You have got that call to return, a dozen urgent emails to respond to, a podcast you have been meaning to listen to, 8,764 steps still to walk, your latest online credit card statement to pay… and it is not even 9am. Know the feeling?
On a day-to-day basis, benefits are likely the last thing on people’s minds as they navigate through seemingly endless sources of information, all with the ease of consumption at their fingertips. But while technology is guilty of contributing to our cognitive overload and busy lives, it might also be the key to enhancing our wellbeing and building our resilience in tackling everyday stresses and strains.
Employers should be taking advantage of this opportunity, by deploying more sophisticated digital solutions to engage with their employees, especially in the midst of a global pandemic where employee resilience is being tested.
As more and more businesses look to develop meaningful benefits schemes, we explore how technology is helping to connect employees to the benefits they need and incentivising them to make positive behavioural changes.
The link between health, wellbeing and resilience, and why it matters
A study by Aon, The rising resilient, how workforce resilience will enable businesses to thrive, published in September 2020, found that only 30% of employees are deemed as being resilient, which is concerning when right now, businesses need people who can weather storms, who feel secure, productive and motivated in their jobs, and can rapidly adapt to change. Workforce resilience is a product of investing in the health and wellbeing of people, but it is not just about making the financial investment. To foster resilience in their people, an employer’s approach to wellbeing needs to be intelligently aligned to the needs of the workforce, well communicated, and within an environment at work that allows resilience to thrive.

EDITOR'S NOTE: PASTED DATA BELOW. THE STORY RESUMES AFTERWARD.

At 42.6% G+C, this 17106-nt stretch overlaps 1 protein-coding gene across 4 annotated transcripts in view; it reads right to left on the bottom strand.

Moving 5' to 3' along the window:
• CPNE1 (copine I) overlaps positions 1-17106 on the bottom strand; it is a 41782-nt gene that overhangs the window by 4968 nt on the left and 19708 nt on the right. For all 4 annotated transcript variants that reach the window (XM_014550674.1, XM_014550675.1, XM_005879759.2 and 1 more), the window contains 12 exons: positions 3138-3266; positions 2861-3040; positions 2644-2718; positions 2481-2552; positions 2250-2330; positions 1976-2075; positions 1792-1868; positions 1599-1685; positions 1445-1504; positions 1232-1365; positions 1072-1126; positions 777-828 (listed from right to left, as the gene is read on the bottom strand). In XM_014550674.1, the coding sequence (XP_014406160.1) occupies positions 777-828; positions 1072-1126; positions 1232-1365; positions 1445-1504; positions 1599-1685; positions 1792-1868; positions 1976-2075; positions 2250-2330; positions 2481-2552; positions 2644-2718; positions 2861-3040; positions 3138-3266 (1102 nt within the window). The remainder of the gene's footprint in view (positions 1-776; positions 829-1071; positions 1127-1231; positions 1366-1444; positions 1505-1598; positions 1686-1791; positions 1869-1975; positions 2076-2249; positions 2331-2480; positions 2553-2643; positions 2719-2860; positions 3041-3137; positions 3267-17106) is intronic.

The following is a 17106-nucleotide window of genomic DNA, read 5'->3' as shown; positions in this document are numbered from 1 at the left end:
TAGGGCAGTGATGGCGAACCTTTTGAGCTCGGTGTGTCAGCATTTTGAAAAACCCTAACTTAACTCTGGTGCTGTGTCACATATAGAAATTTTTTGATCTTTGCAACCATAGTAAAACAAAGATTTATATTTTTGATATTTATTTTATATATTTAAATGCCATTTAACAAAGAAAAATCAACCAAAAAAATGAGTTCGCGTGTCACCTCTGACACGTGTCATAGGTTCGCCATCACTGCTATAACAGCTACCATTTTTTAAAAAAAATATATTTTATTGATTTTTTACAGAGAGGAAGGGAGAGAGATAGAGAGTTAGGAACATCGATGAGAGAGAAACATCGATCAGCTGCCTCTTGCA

Incentivising behavioural change
Resilience requires a culture of self-awareness and responsibility where the employer provides the employee with the tools to help to manage their health and wellbeing. But despite being inundated with advice about how to lead healthier lifestyles and make better choices through better diets, more exercise, adequate sleep, and proper relaxation for our health and wellbeing, lasting behavioural change is hard.
Providing a gym membership is not enough. A real commitment to improving the health and fitness of the workforce should include creating a culture that actively supports and embraces it.
Technological advances have removed barriers to flexible working, and more organisations are actively encouraging remote working as a result of successful pandemic lockdown necessity. Remote working has a positive impact on productivity, while professionals who spend 60-80% of their time working remotely reported being the most engaged with their work, according to a 2017 Gallup poll.
But at what cost is this to the personal wellbeing of employees? Those who work remotely are working harder and longer; checking emails outside of work hours more frequently, juggling more projects, and working later, according to The modern workplace report, published in 2019 by Global Web Index.
If employers are also using apps to improve staff wellbeing, how do they ensure these digital aids are being used effectively and for the long term? One of the ways is about having the ability to send timely, relevant, personalised and targeted reminders to employees to take a break, do some mindful breathing, access coaching, and complete a digital fitness workout. These nudges can be hugely beneficial to employee wellbeing and resilience, but are perhaps even more pertinent when it comes to agile working.
Why getting the right benefits is so important
Having access to powerful data-driven insights about a workforce is critical when it comes to designing a benefits programme that truly understands employee needs. And developing benefits that deliver true value requires a comprehensive and holistic approach. Employers cannot view their workforce’s physical, social, emotional, professional, and financial wellbeing in isolation since they are so intrinsically linked and employees do not typically think about their wellbeing in such a structured, pillar-based way.
Instead, devising personalised, flexible benefits enables people to access what is most relevant to them. Combining this with incentivised, simple, and fun technology can also encourage more meaningful and consistent engagement with these benefits and, ultimately, lead to a more resilient workforce.
Matthew Lawrence is chief broking officer at Aon